This article is in the Projects > Design section of the app.
If a project requires tracking, you can customize the tracking system on OpenSolar. (For information on a fixed tracking system, please refer to this article).
Once you have designed your solar panel array in the Design page, you will be able to switch on tracking.
First, ensure the panel array is selected by clicking on it (a yellow box should appear around the array).
Then navigate to the left toolbar, select Advanced Layout and choose the tracking mode from the dropdown called "Tracking Mode".
You have a few different options here. Here are brief descriptions of them:
- None (fixed) - This is the default setting which will not apply any special output changes.
- 1 Axis Horizontal (No Backtracking) - This is the tracking mode in which the panels tilt left and right about an axis which runs from the top to the bottom of the panel to track the sun's daily movement. So if a panel group is facing north or south then the tracking will happen in the east and west directions.
- 1 Axis Horizontal (With Backtracking) - This is the same as above except that the SAM algorithm for backtracking (where the panels change their tilt to minimize self shading) is implemented.
- 1 Axis Tilted (No Backtracking) - This is the tracking mode in which the panels tilt forwards and backwards about an axis which runs from one side of the panel to the other in order to follow the sun's seasonal movement.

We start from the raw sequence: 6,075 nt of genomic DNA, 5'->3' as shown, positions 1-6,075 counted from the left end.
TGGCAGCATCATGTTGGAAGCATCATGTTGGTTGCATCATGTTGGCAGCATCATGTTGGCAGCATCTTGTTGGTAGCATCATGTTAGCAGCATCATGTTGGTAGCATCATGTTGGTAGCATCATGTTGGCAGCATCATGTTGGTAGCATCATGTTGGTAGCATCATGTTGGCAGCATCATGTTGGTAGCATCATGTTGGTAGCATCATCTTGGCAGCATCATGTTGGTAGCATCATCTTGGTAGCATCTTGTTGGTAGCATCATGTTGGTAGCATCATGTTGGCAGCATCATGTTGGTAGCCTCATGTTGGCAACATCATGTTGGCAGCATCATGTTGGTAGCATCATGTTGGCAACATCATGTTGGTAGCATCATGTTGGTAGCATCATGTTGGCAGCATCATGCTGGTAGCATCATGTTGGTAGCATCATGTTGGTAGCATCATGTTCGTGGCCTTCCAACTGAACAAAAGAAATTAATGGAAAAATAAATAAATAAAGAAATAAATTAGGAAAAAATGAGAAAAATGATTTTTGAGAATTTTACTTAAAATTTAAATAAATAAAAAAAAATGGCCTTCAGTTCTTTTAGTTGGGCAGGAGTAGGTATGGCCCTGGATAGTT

- 1 Axis Tilted (With Backtracking) - This is the same as above except that the SAM algorithm for backtracking (where the panels change their tilt to minimize self shading) is implemented.
- 2 Axis - This is where the panels can rotate both east to west and north to south to track the daily and seasonal movement of the sun.
The impact of Backtracking
SAM’s backtracking for one-axis tracking algorithm was developed by NREL for SAM. It involves checking whether the panels in certain rows will be shaded by other panels or not and adjusts accordingly.
Backtracking should be used ONLY when there is self-shading between rows of modules. If there is no self-shading then backtracking attempts to minimize this non-existent shading loss so the tilt is sub-optimal while the backtracking does this, hence why there is less energy output if backtracking is enabled WITHOUT enabling self-shading.
If you wish to read more about this, please see here.